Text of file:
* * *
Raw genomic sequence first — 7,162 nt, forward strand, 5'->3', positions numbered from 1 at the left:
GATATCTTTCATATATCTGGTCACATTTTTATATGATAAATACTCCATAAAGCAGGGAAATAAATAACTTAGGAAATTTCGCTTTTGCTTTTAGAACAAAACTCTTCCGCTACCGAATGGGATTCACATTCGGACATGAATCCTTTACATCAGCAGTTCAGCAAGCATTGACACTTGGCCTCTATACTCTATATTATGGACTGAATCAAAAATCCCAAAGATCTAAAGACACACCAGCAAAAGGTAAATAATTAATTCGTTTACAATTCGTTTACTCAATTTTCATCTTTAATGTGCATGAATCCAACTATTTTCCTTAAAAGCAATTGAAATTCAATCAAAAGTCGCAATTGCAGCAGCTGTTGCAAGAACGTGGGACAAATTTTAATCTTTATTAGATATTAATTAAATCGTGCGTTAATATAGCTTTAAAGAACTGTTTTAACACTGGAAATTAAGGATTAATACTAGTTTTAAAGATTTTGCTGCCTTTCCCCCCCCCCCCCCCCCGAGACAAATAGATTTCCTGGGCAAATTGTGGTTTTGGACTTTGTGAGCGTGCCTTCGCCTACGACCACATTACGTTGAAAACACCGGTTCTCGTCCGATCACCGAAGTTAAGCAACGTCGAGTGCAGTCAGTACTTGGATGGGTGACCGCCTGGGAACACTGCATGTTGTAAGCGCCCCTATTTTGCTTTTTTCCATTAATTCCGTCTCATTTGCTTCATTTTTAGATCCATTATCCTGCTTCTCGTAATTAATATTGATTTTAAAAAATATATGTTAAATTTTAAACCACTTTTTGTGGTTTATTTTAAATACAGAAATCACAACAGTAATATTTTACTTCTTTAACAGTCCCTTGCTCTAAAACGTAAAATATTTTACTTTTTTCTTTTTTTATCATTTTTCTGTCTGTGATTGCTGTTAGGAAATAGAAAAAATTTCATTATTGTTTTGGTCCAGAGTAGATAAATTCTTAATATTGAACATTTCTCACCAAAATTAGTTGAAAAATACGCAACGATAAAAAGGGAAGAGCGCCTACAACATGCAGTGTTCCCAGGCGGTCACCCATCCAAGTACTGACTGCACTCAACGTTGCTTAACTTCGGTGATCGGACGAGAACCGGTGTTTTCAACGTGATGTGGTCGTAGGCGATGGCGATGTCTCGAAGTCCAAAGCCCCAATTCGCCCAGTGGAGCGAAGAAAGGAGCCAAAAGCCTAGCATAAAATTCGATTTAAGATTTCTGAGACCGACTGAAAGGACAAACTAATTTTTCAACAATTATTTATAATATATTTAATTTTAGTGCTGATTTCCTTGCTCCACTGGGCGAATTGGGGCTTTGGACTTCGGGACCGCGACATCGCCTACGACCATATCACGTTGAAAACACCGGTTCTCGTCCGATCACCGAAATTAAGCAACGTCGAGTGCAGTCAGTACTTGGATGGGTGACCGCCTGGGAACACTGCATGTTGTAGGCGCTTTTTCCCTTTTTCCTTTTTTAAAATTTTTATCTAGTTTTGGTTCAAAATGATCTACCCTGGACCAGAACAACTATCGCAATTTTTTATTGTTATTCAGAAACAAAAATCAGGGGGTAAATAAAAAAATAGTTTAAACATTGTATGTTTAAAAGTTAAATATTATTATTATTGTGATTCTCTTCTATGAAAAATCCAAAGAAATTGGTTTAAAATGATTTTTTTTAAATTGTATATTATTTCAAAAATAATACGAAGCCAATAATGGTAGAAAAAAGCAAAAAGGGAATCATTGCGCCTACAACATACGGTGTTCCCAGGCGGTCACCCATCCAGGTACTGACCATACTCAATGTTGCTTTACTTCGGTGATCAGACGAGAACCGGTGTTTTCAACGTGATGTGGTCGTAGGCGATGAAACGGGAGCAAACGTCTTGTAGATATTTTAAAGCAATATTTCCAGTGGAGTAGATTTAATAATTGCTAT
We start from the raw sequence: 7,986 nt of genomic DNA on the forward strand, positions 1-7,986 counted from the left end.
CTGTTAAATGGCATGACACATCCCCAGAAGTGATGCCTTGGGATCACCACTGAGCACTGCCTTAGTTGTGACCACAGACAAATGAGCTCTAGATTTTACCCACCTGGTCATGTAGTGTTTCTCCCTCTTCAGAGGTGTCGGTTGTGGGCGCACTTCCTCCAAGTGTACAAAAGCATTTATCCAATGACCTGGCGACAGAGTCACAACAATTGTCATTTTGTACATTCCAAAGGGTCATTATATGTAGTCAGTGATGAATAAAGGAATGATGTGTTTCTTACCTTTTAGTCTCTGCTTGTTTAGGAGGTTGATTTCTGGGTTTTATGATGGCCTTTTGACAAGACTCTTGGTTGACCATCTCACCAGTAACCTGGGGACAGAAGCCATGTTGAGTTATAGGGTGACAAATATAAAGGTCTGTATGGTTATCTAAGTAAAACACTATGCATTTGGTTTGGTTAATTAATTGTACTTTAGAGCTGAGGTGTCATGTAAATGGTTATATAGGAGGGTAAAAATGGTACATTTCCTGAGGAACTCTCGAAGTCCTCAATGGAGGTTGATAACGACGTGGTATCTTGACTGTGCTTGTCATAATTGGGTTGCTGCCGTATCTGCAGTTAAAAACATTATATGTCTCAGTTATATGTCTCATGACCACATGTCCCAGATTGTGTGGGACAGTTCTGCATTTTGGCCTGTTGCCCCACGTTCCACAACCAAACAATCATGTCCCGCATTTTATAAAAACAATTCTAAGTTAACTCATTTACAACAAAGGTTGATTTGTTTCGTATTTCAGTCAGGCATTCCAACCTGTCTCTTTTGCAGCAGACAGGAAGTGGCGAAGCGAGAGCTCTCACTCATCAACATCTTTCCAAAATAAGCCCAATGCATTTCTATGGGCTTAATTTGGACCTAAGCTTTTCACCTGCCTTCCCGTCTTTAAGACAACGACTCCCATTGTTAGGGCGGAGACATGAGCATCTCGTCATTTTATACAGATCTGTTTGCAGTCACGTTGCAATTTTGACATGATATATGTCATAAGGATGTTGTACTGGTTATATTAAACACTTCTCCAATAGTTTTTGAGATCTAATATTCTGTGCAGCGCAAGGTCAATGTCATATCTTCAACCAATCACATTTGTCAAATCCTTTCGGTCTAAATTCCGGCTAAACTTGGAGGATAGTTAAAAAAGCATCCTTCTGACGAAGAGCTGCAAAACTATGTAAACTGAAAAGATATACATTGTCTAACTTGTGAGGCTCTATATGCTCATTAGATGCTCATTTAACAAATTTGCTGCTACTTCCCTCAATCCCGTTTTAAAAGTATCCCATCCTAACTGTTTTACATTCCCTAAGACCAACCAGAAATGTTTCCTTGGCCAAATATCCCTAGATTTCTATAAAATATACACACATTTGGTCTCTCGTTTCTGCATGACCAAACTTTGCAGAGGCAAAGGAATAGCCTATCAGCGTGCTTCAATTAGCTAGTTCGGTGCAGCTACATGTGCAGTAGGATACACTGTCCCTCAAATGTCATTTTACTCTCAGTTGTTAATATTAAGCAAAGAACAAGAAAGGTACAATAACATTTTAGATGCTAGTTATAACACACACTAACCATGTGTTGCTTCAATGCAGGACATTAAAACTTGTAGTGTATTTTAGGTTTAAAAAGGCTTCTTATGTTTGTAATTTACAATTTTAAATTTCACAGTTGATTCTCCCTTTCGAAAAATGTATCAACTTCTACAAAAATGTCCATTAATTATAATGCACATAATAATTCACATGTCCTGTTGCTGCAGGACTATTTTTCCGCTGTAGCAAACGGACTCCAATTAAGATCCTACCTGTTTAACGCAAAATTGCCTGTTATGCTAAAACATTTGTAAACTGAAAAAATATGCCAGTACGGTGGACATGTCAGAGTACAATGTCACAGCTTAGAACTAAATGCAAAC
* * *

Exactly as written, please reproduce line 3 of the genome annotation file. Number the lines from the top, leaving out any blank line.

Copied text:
We start from the raw sequence: 7,986 nt of genomic DNA on the forward strand, positions 1-7,986 counted from the left end.